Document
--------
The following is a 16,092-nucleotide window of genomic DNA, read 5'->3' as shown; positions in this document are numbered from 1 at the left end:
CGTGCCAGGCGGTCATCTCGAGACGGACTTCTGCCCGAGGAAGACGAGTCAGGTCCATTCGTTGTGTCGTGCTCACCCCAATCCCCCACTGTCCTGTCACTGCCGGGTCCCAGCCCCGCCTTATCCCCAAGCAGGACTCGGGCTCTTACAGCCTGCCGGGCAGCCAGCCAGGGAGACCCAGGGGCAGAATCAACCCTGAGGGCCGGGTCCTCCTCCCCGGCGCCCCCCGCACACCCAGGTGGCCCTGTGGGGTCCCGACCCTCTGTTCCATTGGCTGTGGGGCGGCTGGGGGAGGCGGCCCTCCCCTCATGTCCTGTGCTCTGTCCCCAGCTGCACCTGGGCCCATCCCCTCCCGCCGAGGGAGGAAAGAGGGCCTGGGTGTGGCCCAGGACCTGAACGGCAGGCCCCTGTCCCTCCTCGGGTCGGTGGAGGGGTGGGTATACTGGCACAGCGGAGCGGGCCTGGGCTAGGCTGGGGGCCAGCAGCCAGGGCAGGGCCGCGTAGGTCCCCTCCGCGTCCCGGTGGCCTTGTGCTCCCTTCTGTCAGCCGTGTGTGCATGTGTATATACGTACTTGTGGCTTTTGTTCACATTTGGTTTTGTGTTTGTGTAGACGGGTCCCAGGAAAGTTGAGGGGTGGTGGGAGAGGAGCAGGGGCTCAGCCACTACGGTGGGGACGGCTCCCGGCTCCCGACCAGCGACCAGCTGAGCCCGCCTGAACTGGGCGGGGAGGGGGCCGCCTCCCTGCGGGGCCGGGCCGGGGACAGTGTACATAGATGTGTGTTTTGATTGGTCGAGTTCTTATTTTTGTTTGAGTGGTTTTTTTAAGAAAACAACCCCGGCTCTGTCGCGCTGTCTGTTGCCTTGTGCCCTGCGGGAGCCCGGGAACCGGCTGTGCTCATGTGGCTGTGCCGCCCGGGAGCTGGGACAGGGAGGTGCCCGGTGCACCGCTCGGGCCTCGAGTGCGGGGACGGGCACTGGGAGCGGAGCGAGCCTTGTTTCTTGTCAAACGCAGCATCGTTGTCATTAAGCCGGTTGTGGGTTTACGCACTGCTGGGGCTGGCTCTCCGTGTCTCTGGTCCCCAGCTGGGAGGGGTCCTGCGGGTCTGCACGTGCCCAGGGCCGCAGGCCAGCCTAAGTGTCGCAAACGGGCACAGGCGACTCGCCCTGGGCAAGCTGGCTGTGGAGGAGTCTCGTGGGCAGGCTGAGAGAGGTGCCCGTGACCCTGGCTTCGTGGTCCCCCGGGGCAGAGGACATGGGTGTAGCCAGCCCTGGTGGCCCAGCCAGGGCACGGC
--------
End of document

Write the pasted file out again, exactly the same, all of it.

The following is a 16,092-nucleotide window of genomic DNA, read 5'->3' as shown; positions in this document are numbered from 1 at the left end:
CGTGCCAGGCGGTCATCTCGAGACGGACTTCTGCCCGAGGAAGACGAGTCAGGTCCATTCGTTGTGTCGTGCTCACCCCAATCCCCCACTGTCCTGTCACTGCCGGGTCCCAGCCCCGCCTTATCCCCAAGCAGGACTCGGGCTCTTACAGCCTGCCGGGCAGCCAGCCAGGGAGACCCAGGGGCAGAATCAACCCTGAGGGCCGGGTCCTCCTCCCCGGCGCCCCCCGCACACCCAGGTGGCCCTGTGGGGTCCCGACCCTCTGTTCCATTGGCTGTGGGGCGGCTGGGGGAGGCGGCCCTCCCCTCATGTCCTGTGCTCTGTCCCCAGCTGCACCTGGGCCCATCCCCTCCCGCCGAGGGAGGAAAGAGGGCCTGGGTGTGGCCCAGGACCTGAACGGCAGGCCCCTGTCCCTCCTCGGGTCGGTGGAGGGGTGGGTATACTGGCACAGCGGAGCGGGCCTGGGCTAGGCTGGGGGCCAGCAGCCAGGGCAGGGCCGCGTAGGTCCCCTCCGCGTCCCGGTGGCCTTGTGCTCCCTTCTGTCAGCCGTGTGTGCATGTGTATATACGTACTTGTGGCTTTTGTTCACATTTGGTTTTGTGTTTGTGTAGACGGGTCCCAGGAAAGTTGAGGGGTGGTGGGAGAGGAGCAGGGGCTCAGCCACTACGGTGGGGACGGCTCCCGGCTCCCGACCAGCGACCAGCTGAGCCCGCCTGAACTGGGCGGGGAGGGGGCCGCCTCCCTGCGGGGCCGGGCCGGGGACAGTGTACATAGATGTGTGTTTTGATTGGTCGAGTTCTTATTTTTGTTTGAGTGGTTTTTTTAAGAAAACAACCCCGGCTCTGTCGCGCTGTCTGTTGCCTTGTGCCCTGCGGGAGCCCGGGAACCGGCTGTGCTCATGTGGCTGTGCCGCCCGGGAGCTGGGACAGGGAGGTGCCCGGTGCACCGCTCGGGCCTCGAGTGCGGGGACGGGCACTGGGAGCGGAGCGAGCCTTGTTTCTTGTCAAACGCAGCATCGTTGTCATTAAGCCGGTTGTGGGTTTACGCACTGCTGGGGCTGGCTCTCCGTGTCTCTGGTCCCCAGCTGGGAGGGGTCCTGCGGGTCTGCACGTGCCCAGGGCCGCAGGCCAGCCTAAGTGTCGCAAACGGGCACAGGCGACTCGCCCTGGGCAAGCTGGCTGTGGAGGAGTCTCGTGGGCAGGCTGAGAGAGGTGCCCGTGACCCTGGCTTCGTGGTCCCCCGGGGCAGAGGACATGGGTGTAGCCAGCCCTGGTGGCCCAGCCAGGGCACGGC